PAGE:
Morgan County School Board members weighed in on the state issue of extending a No Child Left Behind waiver, saying they don’t want to take a risk and would rather renew the waiver that is set to expire.
If the Utah State Board of Education chooses not to renew the waiver, public schools would have to operate under NCLB standards requiring 100 percent of students perform proficiently at grade level.
Morgan Superintendent Doug Jacobs said that Morgan Elementary is already one of the best Title 1 schools in the state, ranking in the 90th percentile.
“We are to the point where we can’t improve more,” School Board Member Jody Hipwell said, definitely not to the 100 percent called for under NCLB.
Many educators and administrators agree that such complete proficiency is all but impossible, meaning most Utah schools would receive a failing grade under NCLB requirements.
Failing schools must allow more governmental control of Title 1 money, pay for the transportation of students who wish to transfer to a non-failing school, hire tutors, replace staff, invest in new curriculum, and possibly extend the school day or year.
Operating under a NCLB waiver, Utah is not held to the stringent NCLB standards and can use its own grading system. If the state does not renew the waiver, it stands to lose between $30 million to $50 million in federal funding, said Terryl Warner, the newest member of the Utah State Board of Education representing District 1.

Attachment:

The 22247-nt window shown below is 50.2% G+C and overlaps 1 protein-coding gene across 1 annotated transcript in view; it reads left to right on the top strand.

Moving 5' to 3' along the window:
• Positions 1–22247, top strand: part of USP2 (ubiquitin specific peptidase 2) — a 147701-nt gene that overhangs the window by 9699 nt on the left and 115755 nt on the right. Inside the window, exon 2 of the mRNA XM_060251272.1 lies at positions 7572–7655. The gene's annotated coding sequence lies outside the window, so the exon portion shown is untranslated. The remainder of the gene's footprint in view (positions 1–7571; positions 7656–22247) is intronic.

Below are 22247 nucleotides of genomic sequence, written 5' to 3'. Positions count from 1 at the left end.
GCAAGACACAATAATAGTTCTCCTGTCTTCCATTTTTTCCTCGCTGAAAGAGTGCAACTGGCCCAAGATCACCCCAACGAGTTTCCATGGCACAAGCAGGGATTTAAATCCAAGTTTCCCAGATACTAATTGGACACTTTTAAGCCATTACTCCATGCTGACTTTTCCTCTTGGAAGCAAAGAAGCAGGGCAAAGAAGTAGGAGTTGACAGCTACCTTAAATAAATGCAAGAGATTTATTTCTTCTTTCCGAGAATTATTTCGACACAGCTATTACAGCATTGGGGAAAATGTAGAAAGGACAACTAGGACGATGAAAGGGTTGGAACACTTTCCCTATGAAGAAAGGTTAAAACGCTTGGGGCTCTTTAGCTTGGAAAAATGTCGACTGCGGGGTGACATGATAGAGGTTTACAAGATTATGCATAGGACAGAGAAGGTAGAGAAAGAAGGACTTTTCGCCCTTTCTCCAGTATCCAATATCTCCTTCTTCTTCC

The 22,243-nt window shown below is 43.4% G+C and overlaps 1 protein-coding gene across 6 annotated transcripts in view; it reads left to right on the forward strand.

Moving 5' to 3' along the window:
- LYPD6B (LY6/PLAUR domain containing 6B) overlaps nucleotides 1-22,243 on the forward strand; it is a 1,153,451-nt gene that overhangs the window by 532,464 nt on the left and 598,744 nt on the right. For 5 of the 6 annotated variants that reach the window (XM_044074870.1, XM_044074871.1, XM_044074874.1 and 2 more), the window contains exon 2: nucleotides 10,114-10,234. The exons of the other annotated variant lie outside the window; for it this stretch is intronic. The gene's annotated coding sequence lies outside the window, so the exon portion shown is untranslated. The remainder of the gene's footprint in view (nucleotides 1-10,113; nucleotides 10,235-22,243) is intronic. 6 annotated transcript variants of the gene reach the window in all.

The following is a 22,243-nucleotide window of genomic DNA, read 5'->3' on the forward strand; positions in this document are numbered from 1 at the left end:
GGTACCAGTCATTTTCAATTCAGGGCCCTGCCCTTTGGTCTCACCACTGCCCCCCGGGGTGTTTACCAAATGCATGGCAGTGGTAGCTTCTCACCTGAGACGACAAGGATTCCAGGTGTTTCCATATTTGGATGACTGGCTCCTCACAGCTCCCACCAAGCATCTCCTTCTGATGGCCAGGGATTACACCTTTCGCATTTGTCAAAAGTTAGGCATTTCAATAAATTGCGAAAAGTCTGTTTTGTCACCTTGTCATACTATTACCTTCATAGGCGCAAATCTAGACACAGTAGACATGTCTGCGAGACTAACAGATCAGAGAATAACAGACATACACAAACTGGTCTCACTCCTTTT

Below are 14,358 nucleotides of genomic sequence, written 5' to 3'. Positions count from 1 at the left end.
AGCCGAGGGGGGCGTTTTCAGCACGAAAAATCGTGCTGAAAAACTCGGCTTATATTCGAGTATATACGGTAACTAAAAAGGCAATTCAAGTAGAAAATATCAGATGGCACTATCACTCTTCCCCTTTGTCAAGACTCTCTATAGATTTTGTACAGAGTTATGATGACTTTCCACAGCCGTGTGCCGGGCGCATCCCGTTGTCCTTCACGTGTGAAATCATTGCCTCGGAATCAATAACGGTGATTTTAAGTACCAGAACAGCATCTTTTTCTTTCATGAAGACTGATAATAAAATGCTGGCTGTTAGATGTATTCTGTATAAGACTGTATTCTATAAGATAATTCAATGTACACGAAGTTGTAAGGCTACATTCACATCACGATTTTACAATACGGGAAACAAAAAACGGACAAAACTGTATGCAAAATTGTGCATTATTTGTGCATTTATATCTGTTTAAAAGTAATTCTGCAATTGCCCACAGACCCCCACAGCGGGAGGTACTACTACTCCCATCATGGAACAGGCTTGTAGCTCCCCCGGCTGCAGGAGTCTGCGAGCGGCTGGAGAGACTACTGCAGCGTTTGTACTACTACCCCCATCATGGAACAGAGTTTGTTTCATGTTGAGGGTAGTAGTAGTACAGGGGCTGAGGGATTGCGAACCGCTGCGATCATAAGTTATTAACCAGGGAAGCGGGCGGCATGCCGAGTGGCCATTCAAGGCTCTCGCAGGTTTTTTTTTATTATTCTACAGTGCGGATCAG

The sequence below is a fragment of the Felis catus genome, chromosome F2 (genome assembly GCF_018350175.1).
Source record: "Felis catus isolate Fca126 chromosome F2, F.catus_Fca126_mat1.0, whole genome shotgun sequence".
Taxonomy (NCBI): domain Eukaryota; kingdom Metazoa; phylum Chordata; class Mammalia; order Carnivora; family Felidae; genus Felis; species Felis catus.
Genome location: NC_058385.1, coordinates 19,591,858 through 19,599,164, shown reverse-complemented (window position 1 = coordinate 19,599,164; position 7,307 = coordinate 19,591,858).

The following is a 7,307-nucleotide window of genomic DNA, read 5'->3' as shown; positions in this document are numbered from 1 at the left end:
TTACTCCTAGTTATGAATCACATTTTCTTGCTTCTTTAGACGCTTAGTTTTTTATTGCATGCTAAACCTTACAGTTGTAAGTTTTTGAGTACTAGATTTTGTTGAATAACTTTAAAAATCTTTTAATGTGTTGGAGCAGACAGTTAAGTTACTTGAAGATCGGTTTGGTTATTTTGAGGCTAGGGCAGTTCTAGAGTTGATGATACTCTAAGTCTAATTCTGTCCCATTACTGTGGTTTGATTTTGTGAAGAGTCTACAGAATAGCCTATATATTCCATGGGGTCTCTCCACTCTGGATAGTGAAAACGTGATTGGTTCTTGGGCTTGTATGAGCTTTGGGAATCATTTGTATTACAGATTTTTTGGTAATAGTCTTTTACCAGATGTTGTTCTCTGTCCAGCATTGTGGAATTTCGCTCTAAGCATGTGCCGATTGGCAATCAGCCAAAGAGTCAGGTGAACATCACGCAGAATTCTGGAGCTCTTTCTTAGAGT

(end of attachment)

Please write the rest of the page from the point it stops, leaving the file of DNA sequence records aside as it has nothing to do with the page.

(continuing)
Locally, Morgan would lose about $90,000 in Title 1 funds and possibly another $30,000 in Title 2 money if the waiver is not renewed, said D’Lynn Poll, Morgan School District business manager.
The superintendent of schools in the Logan area said loss of federal money would be “catastrophic,” Warner said.
Warner spoke with Morgan school board members June 10 in an effort to get feedback from her constituents. She said the state board must vote on the issue in the next 60 days.
“There has to be more to the conversation if you are willing to walk away from $30 million,” said Bruce Galbraith, Morgan School Board president.
Both Warner and Morgan board members agreed that even if they were willing, the state legislature wouldn’t be able to replace the federal money lost any time soon.
But Warner admits that she is hearing from constituents who would rather shake off federal control of local education.
“I have received a number of emails in the last few weeks saying we need to disassociate ourselves from the federal government. I understand that,” said Warner, who lives in Cache County. “But if we don’t get a waiver, we lose funding. I would hate to see us lose that amount of money.”
Warner said she would rather apply for the waiver and in the meantime look for other options to get out from federal control. She noted that the state board could always back out of the waiver even after applying for it and being approved.
“The downside to not renewing the waiver is we will continue to be under federal control,” Warner said. “They tell us what we can and can’t do.”
Warner said there is “some talk” that the federal government wouldn’t commandeer Title 1 funds, but in failing to apply for a waiver, Utah would be the first state in the nation to test that theory.
“I’m not willing to take that gamble without getting input,” Warner said. “I want input. I want to make sure the tax payers are aware, that administrators and boards are aware.”
“Do I want to call the federal government’s bluff on that?” asked Morgan board member Mark Farmer. “No.”